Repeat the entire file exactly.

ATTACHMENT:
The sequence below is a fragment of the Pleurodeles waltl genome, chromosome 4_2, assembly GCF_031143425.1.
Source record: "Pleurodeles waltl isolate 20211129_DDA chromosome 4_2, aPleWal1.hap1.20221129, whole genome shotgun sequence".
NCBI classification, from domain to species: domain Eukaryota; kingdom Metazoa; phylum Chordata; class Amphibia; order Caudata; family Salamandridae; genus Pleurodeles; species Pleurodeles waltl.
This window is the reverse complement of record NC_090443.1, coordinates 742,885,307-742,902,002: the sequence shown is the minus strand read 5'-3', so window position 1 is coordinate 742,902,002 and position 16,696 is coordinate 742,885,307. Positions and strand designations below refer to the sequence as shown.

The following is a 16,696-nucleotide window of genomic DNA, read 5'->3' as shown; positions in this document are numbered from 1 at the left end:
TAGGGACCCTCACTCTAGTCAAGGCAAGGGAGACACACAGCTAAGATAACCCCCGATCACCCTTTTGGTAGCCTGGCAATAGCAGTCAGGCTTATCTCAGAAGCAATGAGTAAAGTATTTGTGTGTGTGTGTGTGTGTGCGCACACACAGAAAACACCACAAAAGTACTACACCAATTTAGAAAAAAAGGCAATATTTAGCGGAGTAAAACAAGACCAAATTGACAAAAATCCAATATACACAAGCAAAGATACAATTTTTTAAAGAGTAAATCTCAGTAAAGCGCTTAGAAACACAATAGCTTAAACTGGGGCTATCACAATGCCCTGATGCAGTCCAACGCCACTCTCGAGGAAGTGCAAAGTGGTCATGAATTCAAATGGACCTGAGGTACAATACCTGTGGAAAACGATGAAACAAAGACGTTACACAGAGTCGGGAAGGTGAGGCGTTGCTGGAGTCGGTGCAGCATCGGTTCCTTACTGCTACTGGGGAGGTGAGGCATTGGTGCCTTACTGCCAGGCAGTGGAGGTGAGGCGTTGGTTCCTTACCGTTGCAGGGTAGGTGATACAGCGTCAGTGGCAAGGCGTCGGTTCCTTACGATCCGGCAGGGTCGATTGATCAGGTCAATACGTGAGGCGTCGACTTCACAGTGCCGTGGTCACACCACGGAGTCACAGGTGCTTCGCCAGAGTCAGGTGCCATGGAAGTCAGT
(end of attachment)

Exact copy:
The sequence below is a fragment of the Pleurodeles waltl genome, chromosome 4_2, assembly GCF_031143425.1.
Source record: "Pleurodeles waltl isolate 20211129_DDA chromosome 4_2, aPleWal1.hap1.20221129, whole genome shotgun sequence".
NCBI classification, from domain to species: domain Eukaryota; kingdom Metazoa; phylum Chordata; class Amphibia; order Caudata; family Salamandridae; genus Pleurodeles; species Pleurodeles waltl.
This window is the reverse complement of record NC_090443.1, coordinates 742,885,307-742,902,002: the sequence shown is the minus strand read 5'-3', so window position 1 is coordinate 742,902,002 and position 16,696 is coordinate 742,885,307. Positions and strand designations below refer to the sequence as shown.

The following is a 16,696-nucleotide window of genomic DNA, read 5'->3' as shown; positions in this document are numbered from 1 at the left end:
TAGGGACCCTCACTCTAGTCAAGGCAAGGGAGACACACAGCTAAGATAACCCCCGATCACCCTTTTGGTAGCCTGGCAATAGCAGTCAGGCTTATCTCAGAAGCAATGAGTAAAGTATTTGTGTGTGTGTGTGTGTGTGCGCACACACAGAAAACACCACAAAAGTACTACACCAATTTAGAAAAAAAGGCAATATTTAGCGGAGTAAAACAAGACCAAATTGACAAAAATCCAATATACACAAGCAAAGATACAATTTTTTAAAGAGTAAATCTCAGTAAAGCGCTTAGAAACACAATAGCTTAAACTGGGGCTATCACAATGCCCTGATGCAGTCCAACGCCACTCTCGAGGAAGTGCAAAGTGGTCATGAATTCAAATGGACCTGAGGTACAATACCTGTGGAAAACGATGAAACAAAGACGTTACACAGAGTCGGGAAGGTGAGGCGTTGCTGGAGTCGGTGCAGCATCGGTTCCTTACTGCTACTGGGGAGGTGAGGCATTGGTGCCTTACTGCCAGGCAGTGGAGGTGAGGCGTTGGTTCCTTACCGTTGCAGGGTAGGTGATACAGCGTCAGTGGCAAGGCGTCGGTTCCTTACGATCCGGCAGGGTCGATTGATCAGGTCAATACGTGAGGCGTCGACTTCACAGTGCCGTGGTCACACCACGGAGTCACAGGTGCTTCGCCAGAGTCAGGTGCCATGGAAGTCAGT